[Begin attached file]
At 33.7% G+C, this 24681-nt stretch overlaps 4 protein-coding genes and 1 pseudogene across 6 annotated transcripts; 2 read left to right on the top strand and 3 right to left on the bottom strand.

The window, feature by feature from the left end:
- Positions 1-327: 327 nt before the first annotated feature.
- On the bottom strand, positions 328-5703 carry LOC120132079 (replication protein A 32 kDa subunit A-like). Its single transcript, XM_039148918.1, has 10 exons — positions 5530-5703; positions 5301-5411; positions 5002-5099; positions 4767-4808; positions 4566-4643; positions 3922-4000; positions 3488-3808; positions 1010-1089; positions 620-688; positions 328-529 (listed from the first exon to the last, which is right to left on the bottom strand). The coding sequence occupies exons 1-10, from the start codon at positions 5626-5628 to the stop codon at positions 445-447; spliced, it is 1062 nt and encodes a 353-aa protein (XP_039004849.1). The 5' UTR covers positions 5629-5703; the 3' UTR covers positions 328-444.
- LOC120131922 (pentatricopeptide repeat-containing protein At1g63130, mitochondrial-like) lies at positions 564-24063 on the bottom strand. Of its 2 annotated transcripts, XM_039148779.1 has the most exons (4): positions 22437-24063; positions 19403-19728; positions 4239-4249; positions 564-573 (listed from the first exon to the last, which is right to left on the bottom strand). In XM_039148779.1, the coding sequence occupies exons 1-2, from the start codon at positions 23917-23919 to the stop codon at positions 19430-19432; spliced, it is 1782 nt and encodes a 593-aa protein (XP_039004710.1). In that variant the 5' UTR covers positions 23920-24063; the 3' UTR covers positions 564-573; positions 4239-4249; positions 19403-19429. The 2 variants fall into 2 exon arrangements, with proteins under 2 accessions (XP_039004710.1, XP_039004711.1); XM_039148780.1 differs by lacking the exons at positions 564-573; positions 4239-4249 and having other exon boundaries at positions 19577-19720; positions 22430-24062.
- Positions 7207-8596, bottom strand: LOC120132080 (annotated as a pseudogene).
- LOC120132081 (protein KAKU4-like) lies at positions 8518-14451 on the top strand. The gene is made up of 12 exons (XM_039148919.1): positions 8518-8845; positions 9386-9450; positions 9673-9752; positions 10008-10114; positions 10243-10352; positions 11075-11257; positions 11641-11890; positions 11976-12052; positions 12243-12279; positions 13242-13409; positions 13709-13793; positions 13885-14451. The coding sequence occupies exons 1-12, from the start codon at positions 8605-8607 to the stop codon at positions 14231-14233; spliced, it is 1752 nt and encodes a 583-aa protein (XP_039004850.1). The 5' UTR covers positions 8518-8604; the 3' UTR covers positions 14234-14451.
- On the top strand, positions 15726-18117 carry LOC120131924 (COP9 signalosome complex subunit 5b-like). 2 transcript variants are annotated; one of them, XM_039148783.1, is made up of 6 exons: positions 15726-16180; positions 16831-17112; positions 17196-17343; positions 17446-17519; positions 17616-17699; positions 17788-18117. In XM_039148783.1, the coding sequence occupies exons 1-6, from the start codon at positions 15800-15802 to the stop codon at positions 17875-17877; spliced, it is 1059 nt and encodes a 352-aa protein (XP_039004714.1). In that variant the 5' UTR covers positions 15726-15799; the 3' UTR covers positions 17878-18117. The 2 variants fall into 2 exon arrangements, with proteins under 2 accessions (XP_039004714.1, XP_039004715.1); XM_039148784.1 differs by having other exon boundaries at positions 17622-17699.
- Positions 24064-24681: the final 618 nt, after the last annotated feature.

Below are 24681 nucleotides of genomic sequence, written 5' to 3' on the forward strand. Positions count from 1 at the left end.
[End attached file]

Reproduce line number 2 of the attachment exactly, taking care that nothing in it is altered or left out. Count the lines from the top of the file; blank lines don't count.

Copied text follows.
The window, feature by feature from the left end: